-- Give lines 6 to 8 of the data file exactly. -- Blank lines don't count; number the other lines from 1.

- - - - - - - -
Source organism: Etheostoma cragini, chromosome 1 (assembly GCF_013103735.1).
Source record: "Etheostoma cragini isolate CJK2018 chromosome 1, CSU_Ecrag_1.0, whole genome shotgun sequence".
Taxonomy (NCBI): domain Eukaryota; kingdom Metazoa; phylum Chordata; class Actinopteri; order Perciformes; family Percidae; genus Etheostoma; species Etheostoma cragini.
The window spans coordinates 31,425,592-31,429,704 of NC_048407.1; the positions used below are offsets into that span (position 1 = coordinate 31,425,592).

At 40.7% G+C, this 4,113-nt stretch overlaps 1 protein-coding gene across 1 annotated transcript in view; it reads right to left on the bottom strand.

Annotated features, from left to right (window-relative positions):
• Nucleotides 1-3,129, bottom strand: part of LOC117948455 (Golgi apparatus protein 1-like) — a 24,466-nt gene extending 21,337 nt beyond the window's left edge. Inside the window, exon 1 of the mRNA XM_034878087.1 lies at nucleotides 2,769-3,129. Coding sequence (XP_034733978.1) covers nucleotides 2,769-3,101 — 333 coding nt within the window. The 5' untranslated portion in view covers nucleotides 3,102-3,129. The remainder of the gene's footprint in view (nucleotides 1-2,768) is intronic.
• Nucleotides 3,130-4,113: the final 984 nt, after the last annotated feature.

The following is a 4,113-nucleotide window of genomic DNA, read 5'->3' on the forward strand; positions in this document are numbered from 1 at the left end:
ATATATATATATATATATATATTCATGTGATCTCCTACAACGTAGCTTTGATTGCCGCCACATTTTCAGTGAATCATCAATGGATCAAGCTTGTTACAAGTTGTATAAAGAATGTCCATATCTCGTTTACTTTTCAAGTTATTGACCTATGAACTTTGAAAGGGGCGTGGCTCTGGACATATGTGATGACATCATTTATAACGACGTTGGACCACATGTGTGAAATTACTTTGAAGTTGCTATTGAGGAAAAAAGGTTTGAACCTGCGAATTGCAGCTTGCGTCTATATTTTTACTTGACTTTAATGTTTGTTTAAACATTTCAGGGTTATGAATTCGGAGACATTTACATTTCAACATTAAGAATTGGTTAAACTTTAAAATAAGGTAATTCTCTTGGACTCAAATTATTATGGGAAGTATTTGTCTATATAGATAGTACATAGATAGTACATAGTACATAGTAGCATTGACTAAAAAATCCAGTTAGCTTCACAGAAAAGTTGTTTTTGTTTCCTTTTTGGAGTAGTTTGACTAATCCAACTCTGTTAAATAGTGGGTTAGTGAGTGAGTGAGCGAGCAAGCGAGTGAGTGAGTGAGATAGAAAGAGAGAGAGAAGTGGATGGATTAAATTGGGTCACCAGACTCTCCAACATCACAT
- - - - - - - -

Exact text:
Annotated features, from left to right (window-relative positions):
• Nucleotides 1-3,129, bottom strand: part of LOC117948455 (Golgi apparatus protein 1-like) — a 24,466-nt gene extending 21,337 nt beyond the window's left edge. Inside the window, exon 1 of the mRNA XM_034878087.1 lies at nucleotides 2,769-3,129. Coding sequence (XP_034733978.1) covers nucleotides 2,769-3,101 — 333 coding nt within the window. The 5' untranslated portion in view covers nucleotides 3,102-3,129. The remainder of the gene's footprint in view (nucleotides 1-2,768) is intronic.
• Nucleotides 3,130-4,113: the final 984 nt, after the last annotated feature.